Well, even though after Kona 2011 I said it would never happen again, it did – another DNF. This was definitely the hardest fought day of my triathlon career, ending not with a triumphant cross of the finish line, but with another IV and a couple hours with the very nice medical staff of Ironman St. George. I guess at least this time I made it almost to mile 19 of the run (before passing out) instead of mile 100 of the bike.
First up a quick run-down of the day:
Pre-race – I hadn’t felt great that whole week, but I know that’s almost always a good thing. Unfortunately I wasn’t just feeling the typical flat, I was also feeling a little lethargic and the pre-Oceanside achy feeling was back. WHAT? I decided this race was too important and I was going to put that feeling out of my mind because I WAS GOING to have a great race – just like last year.
Swim – This was the craziest swim of my life. The way out was calm but after the turnaround the wind kicked up and turned that sweet, innocent looking reservoir into an angry body of water. At first I thought “I can’t believe they let boats out here during the swim, that’s annoying”. Unfortunately it wasn’t boat wake that was throwing me up into the air and slamming back down. All I could do was keep swimming and do some breaststroke every time I needed a buoy check. After what felt like forever, I was out of the water in 58 minutes, about 5 minutes slower than I was hoping for. Oh well onto the bike.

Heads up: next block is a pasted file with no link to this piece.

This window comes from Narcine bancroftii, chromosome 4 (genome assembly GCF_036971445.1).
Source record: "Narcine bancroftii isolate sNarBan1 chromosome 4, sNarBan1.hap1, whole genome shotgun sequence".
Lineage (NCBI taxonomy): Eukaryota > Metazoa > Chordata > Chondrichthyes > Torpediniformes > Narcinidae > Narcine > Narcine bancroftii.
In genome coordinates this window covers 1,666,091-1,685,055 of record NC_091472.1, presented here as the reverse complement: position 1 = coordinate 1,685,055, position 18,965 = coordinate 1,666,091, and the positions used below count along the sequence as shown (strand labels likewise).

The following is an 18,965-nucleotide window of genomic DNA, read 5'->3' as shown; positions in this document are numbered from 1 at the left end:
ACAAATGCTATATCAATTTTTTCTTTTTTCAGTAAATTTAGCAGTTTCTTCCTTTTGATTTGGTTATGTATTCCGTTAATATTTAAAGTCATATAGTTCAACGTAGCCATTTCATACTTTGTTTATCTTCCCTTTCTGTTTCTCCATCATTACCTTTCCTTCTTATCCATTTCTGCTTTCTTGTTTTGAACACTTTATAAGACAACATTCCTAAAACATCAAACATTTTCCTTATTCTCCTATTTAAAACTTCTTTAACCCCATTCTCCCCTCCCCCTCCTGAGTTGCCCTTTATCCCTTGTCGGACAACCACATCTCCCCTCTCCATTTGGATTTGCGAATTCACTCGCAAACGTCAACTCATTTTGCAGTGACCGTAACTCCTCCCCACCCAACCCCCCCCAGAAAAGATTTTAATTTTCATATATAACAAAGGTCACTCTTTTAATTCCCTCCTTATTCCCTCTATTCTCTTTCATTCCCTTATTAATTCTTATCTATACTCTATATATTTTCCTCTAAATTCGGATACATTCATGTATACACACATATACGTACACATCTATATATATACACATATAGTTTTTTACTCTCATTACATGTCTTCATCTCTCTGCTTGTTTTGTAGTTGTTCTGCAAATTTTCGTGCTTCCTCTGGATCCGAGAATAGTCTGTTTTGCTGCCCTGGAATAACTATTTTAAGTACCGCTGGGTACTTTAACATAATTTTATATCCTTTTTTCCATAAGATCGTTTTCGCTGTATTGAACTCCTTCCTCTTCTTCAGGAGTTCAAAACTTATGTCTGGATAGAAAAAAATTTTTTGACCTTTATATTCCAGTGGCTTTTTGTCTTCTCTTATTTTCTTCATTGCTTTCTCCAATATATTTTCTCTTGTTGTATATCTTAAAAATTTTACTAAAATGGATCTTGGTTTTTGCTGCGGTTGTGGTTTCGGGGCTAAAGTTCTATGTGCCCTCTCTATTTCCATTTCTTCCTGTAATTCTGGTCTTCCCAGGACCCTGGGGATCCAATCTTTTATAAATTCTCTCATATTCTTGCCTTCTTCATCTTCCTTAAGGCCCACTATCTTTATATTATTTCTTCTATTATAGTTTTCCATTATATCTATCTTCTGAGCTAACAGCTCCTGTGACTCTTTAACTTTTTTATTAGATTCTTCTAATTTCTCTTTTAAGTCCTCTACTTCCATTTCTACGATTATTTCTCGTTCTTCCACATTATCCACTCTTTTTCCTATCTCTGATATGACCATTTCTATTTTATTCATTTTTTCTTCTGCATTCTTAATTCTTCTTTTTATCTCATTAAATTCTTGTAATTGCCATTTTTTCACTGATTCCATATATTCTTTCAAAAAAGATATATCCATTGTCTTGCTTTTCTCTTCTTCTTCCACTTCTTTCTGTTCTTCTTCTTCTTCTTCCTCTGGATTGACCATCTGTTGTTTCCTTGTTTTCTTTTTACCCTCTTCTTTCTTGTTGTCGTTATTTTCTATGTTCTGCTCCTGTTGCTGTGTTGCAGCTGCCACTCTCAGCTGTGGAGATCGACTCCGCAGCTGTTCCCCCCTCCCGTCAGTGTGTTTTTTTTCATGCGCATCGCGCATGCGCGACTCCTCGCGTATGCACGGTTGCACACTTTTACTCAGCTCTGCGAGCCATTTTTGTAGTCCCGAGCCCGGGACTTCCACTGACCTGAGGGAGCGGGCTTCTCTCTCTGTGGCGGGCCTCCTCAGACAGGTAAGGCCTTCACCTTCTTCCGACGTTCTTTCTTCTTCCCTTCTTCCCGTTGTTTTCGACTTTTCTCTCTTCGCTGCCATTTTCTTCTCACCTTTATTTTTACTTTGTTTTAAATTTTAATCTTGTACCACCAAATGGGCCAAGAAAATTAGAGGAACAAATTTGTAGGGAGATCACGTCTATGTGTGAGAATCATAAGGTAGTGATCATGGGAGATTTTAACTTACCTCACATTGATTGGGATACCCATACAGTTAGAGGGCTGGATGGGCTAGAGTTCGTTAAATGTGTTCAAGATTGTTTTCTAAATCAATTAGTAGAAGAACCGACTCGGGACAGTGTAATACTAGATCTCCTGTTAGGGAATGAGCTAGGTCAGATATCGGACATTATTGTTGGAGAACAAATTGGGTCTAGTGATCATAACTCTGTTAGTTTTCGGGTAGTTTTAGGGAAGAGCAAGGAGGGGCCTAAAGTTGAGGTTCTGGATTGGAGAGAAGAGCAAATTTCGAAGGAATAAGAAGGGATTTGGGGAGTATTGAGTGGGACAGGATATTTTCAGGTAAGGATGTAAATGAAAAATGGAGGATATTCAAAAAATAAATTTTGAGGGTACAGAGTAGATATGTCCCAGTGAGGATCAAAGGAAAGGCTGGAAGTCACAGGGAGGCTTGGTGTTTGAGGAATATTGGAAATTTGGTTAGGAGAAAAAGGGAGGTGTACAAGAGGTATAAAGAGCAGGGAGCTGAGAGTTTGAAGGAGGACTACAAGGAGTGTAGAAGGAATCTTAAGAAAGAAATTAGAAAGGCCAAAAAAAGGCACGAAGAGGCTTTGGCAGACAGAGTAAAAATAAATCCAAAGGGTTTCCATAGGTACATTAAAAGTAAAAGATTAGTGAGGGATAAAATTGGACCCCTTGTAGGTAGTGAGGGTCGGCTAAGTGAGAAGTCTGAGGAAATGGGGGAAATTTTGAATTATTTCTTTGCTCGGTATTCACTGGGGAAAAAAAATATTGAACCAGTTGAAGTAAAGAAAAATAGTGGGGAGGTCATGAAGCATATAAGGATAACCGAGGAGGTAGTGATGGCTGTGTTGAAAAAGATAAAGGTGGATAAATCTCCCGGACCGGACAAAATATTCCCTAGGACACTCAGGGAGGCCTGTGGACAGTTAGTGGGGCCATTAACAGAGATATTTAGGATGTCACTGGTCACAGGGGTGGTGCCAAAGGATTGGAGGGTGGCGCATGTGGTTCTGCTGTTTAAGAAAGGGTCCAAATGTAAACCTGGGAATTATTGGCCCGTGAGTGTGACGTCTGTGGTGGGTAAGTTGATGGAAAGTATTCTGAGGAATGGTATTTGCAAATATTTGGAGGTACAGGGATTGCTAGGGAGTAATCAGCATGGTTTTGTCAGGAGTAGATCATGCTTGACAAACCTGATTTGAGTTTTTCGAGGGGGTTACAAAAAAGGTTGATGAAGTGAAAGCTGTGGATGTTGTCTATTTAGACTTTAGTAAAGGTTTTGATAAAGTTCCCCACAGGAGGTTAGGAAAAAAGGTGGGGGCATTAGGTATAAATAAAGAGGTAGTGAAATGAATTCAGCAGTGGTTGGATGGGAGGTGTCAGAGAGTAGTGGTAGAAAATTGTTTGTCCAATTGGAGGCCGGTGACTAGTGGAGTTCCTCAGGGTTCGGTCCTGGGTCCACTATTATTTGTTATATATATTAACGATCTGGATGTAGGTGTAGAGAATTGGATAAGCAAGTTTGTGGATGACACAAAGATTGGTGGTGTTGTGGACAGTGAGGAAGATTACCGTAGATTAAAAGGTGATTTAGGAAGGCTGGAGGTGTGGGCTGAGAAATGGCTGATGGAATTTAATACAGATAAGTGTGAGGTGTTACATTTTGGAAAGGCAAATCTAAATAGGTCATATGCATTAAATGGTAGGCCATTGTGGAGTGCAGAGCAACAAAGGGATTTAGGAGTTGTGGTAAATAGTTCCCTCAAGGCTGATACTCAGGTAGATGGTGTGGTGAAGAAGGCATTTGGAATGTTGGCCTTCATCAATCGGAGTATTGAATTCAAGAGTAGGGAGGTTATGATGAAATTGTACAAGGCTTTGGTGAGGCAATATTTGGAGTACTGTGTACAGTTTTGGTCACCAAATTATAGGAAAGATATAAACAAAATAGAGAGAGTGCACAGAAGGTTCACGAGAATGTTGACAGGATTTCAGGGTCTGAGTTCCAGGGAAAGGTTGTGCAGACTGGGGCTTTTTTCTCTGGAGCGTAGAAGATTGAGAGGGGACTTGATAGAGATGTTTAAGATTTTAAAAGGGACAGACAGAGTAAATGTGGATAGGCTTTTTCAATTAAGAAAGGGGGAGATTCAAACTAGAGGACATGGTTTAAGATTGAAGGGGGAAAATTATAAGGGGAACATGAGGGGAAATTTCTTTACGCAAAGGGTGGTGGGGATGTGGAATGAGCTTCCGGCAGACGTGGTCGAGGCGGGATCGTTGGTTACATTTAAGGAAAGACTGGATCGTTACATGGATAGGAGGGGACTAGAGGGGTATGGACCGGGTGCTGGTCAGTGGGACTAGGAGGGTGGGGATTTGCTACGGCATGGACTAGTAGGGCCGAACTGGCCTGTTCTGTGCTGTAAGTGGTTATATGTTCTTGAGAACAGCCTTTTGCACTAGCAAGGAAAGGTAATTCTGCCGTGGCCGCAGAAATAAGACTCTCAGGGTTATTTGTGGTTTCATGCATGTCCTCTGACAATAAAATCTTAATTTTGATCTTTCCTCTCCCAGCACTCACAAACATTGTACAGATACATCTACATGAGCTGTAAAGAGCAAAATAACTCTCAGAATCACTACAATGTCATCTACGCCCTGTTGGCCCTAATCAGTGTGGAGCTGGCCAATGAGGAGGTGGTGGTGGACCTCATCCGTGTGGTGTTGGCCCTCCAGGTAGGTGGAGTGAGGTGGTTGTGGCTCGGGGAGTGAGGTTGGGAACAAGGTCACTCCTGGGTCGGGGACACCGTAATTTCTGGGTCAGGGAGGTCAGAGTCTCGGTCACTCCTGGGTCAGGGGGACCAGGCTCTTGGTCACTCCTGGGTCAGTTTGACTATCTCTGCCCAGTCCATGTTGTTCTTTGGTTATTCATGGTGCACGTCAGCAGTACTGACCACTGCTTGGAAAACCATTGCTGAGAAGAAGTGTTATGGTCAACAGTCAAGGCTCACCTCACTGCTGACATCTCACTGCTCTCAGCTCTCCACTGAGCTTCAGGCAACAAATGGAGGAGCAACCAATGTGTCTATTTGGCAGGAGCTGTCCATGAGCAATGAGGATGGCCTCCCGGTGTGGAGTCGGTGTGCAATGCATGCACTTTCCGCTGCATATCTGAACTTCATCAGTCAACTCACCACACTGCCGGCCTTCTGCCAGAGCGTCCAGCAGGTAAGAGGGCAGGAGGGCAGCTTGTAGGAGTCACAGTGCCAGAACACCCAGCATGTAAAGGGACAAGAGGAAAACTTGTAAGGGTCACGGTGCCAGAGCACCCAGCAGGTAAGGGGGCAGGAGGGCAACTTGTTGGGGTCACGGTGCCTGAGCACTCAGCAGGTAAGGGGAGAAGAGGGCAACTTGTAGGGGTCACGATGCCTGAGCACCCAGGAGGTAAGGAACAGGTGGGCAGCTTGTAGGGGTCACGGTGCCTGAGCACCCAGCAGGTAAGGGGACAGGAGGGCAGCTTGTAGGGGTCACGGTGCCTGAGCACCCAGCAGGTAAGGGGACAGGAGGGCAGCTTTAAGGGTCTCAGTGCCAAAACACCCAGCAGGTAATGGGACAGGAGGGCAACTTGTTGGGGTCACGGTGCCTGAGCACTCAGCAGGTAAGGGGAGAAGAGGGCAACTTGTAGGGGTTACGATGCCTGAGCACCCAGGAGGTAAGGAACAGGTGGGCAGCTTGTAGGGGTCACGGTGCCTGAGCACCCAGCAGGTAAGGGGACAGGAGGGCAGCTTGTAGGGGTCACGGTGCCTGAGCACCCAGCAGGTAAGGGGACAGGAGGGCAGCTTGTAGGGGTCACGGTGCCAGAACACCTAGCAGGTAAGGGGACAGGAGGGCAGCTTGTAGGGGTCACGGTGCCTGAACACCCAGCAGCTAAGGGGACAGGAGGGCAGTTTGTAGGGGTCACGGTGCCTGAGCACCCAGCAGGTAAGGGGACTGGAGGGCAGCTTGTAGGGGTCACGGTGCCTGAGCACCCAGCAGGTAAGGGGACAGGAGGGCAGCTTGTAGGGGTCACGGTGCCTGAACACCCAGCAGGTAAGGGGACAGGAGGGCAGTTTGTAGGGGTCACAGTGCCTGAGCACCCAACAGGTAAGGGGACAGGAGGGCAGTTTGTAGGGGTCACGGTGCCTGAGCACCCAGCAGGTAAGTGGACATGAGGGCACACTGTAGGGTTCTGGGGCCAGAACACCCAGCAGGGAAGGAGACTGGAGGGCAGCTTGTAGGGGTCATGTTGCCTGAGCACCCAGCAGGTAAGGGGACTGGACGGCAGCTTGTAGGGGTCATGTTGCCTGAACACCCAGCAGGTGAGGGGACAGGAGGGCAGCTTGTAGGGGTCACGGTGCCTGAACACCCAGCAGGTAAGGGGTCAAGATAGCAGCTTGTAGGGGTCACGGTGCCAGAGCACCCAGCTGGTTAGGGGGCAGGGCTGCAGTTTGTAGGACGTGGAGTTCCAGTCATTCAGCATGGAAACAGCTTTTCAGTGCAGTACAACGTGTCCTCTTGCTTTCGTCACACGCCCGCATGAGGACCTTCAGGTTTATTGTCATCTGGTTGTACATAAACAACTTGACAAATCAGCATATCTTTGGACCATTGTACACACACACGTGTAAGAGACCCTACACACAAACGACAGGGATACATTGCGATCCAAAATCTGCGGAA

Bike – Like Oceanside I felt pretty rough from the beginning. Over the past year the bike has become a strength for me, unfortunately I feel like I have yet to prove that in a race. Coach Matty D told me to ride aggressively to get away from the strong running field. I was mentally prepared for that, but it was clear after the first 5 miles, my body wasn’t. It didn’t help that about mile 25 we hit the craziest winds I have ever had the displeasure of riding in! The head wind was terrible and the cross winds were way stronger than anything Hawi could throw at you. I felt like I almost got blown off my bike about 30 times. I knew it was going to be a rough day when I hit mile 50 and was already over 3 hours into the bike. Yikes! Luckily the 2nd loop wasn’t quite as bad, but it was still over 6 hours and 20 min on the bike before I was able to get back on my feet. (compared with my IMAZ bike of 5:07…ouch!).